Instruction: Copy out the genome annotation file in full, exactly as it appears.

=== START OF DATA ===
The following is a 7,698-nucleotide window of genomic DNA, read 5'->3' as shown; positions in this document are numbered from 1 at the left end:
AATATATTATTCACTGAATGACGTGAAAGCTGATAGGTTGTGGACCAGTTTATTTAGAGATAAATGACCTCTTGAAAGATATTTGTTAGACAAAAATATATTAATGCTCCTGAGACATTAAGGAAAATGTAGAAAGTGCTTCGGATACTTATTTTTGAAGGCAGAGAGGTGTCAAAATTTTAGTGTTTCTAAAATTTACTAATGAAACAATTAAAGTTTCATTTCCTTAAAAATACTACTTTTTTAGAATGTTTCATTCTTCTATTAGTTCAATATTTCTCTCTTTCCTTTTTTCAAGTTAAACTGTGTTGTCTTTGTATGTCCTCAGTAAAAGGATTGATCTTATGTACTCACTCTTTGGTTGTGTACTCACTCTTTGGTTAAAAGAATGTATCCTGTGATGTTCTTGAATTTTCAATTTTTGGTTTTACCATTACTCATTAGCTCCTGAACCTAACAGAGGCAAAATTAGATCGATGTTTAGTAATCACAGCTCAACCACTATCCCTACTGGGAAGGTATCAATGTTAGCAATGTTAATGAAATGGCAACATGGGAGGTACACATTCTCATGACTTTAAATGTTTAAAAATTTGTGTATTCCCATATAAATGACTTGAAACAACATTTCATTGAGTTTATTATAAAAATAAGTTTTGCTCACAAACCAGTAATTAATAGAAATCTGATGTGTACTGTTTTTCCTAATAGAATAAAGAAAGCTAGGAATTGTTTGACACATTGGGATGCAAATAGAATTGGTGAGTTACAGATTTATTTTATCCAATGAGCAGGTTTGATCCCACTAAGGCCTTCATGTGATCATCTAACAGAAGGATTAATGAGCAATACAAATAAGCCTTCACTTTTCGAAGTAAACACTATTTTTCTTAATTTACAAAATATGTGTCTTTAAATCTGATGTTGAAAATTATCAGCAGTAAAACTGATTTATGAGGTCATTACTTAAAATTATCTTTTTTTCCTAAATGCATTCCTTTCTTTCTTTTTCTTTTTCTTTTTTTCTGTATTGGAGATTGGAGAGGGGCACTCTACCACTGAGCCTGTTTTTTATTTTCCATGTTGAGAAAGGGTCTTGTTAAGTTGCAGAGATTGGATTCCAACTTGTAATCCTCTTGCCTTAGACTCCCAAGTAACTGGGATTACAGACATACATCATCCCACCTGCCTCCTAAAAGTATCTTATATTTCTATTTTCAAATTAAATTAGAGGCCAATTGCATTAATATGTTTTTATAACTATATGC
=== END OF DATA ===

The following is a 7,698-nucleotide window of genomic DNA, read 5'->3' as shown; positions in this document are numbered from 1 at the left end:
AATATATTATTCACTGAATGACGTGAAAGCTGATAGGTTGTGGACCAGTTTATTTAGAGATAAATGACCTCTTGAAAGATATTTGTTAGACAAAAATATATTAATGCTCCTGAGACATTAAGGAAAATGTAGAAAGTGCTTCGGATACTTATTTTTGAAGGCAGAGAGGTGTCAAAATTTTAGTGTTTCTAAAATTTACTAATGAAACAATTAAAGTTTCATTTCCTTAAAAATACTACTTTTTTAGAATGTTTCATTCTTCTATTAGTTCAATATTTCTCTCTTTCCTTTTTTCAAGTTAAACTGTGTTGTCTTTGTATGTCCTCAGTAAAAGGATTGATCTTATGTACTCACTCTTTGGTTGTGTACTCACTCTTTGGTTAAAAGAATGTATCCTGTGATGTTCTTGAATTTTCAATTTTTGGTTTTACCATTACTCATTAGCTCCTGAACCTAACAGAGGCAAAATTAGATCGATGTTTAGTAATCACAGCTCAACCACTATCCCTACTGGGAAGGTATCAATGTTAGCAATGTTAATGAAATGGCAACATGGGAGGTACACATTCTCATGACTTTAAATGTTTAAAAATTTGTGTATTCCCATATAAATGACTTGAAACAACATTTCATTGAGTTTATTATAAAAATAAGTTTTGCTCACAAACCAGTAATTAATAGAAATCTGATGTGTACTGTTTTTCCTAATAGAATAAAGAAAGCTAGGAATTGTTTGACACATTGGGATGCAAATAGAATTGGTGAGTTACAGATTTATTTTATCCAATGAGCAGGTTTGATCCCACTAAGGCCTTCATGTGATCATCTAACAGAAGGATTAATGAGCAATACAAATAAGCCTTCACTTTTCGAAGTAAACACTATTTTTCTTAATTTACAAAATATGTGTCTTTAAATCTGATGTTGAAAATTATCAGCAGTAAAACTGATTTATGAGGTCATTACTTAAAATTATCTTTTTTTCCTAAATGCATTCCTTTCTTTCTTTTTCTTTTTCTTTTTTTCTGTATTGGAGATTGGAGAGGGGCACTCTACCACTGAGCCTGTTTTTTATTTTCCATGTTGAGAAAGGGTCTTGTTAAGTTGCAGAGATTGGATTCCAACTTGTAATCCTCTTGCCTTAGACTCCCAAGTAACTGGGATTACAGACATACATCATCCCACCTGCCTCCTAAAAGTATCTTATATTTCTATTTTCAAATTAAATTAGAGGCCAATTGCATTAATATGTTTTTATAACTATATGC